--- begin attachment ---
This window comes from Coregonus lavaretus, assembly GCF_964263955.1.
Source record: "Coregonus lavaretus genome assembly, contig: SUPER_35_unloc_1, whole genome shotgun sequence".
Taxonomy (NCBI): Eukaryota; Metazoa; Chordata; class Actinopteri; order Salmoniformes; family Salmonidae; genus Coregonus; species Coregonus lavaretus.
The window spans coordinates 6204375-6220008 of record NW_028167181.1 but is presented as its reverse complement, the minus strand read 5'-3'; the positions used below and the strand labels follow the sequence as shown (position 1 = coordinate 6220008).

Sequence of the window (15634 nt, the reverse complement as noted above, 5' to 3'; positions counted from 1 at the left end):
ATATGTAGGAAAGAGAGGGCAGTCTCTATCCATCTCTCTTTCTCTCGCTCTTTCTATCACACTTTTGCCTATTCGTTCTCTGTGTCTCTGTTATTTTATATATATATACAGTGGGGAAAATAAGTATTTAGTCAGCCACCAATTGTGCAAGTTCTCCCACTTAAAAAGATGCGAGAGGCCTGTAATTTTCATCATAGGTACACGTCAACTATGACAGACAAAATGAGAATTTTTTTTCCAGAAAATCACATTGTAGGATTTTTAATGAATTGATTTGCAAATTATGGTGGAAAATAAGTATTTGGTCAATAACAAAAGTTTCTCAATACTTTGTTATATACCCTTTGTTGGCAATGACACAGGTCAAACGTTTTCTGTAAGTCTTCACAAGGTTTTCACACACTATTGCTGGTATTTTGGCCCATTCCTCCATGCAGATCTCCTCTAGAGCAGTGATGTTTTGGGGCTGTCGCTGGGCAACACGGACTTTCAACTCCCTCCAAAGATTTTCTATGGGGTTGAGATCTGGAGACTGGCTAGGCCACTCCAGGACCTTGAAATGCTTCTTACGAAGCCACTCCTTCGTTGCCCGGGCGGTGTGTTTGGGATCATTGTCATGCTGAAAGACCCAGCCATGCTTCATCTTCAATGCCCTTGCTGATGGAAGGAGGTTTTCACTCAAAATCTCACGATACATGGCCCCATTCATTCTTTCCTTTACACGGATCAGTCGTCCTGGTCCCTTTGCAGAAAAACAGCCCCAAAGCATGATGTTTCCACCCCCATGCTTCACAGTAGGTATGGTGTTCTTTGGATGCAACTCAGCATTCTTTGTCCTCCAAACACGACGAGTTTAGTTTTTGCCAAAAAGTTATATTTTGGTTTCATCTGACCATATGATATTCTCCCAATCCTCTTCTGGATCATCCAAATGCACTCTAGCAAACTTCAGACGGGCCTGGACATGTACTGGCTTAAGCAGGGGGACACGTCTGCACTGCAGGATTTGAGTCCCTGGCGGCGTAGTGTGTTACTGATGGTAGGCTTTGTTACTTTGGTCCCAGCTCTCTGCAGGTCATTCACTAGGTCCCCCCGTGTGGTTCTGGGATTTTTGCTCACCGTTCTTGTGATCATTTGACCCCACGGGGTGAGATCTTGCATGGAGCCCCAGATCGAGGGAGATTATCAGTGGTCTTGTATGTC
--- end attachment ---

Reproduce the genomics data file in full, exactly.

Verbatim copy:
This window comes from Coregonus lavaretus, assembly GCF_964263955.1.
Source record: "Coregonus lavaretus genome assembly, contig: SUPER_35_unloc_1, whole genome shotgun sequence".
Taxonomy (NCBI): Eukaryota; Metazoa; Chordata; class Actinopteri; order Salmoniformes; family Salmonidae; genus Coregonus; species Coregonus lavaretus.
The window spans coordinates 6204375-6220008 of record NW_028167181.1 but is presented as its reverse complement, the minus strand read 5'-3'; the positions used below and the strand labels follow the sequence as shown (position 1 = coordinate 6220008).

Sequence of the window (15634 nt, the reverse complement as noted above, 5' to 3'; positions counted from 1 at the left end):
ATATGTAGGAAAGAGAGGGCAGTCTCTATCCATCTCTCTTTCTCTCGCTCTTTCTATCACACTTTTGCCTATTCGTTCTCTGTGTCTCTGTTATTTTATATATATATACAGTGGGGAAAATAAGTATTTAGTCAGCCACCAATTGTGCAAGTTCTCCCACTTAAAAAGATGCGAGAGGCCTGTAATTTTCATCATAGGTACACGTCAACTATGACAGACAAAATGAGAATTTTTTTTCCAGAAAATCACATTGTAGGATTTTTAATGAATTGATTTGCAAATTATGGTGGAAAATAAGTATTTGGTCAATAACAAAAGTTTCTCAATACTTTGTTATATACCCTTTGTTGGCAATGACACAGGTCAAACGTTTTCTGTAAGTCTTCACAAGGTTTTCACACACTATTGCTGGTATTTTGGCCCATTCCTCCATGCAGATCTCCTCTAGAGCAGTGATGTTTTGGGGCTGTCGCTGGGCAACACGGACTTTCAACTCCCTCCAAAGATTTTCTATGGGGTTGAGATCTGGAGACTGGCTAGGCCACTCCAGGACCTTGAAATGCTTCTTACGAAGCCACTCCTTCGTTGCCCGGGCGGTGTGTTTGGGATCATTGTCATGCTGAAAGACCCAGCCATGCTTCATCTTCAATGCCCTTGCTGATGGAAGGAGGTTTTCACTCAAAATCTCACGATACATGGCCCCATTCATTCTTTCCTTTACACGGATCAGTCGTCCTGGTCCCTTTGCAGAAAAACAGCCCCAAAGCATGATGTTTCCACCCCCATGCTTCACAGTAGGTATGGTGTTCTTTGGATGCAACTCAGCATTCTTTGTCCTCCAAACACGACGAGTTTAGTTTTTGCCAAAAAGTTATATTTTGGTTTCATCTGACCATATGATATTCTCCCAATCCTCTTCTGGATCATCCAAATGCACTCTAGCAAACTTCAGACGGGCCTGGACATGTACTGGCTTAAGCAGGGGGACACGTCTGCACTGCAGGATTTGAGTCCCTGGCGGCGTAGTGTGTTACTGATGGTAGGCTTTGTTACTTTGGTCCCAGCTCTCTGCAGGTCATTCACTAGGTCCCCCCGTGTGGTTCTGGGATTTTTGCTCACCGTTCTTGTGATCATTTGACCCCACGGGGTGAGATCTTGCATGGAGCCCCAGATCGAGGGAGATTATCAGTGGTCTTGTATGTC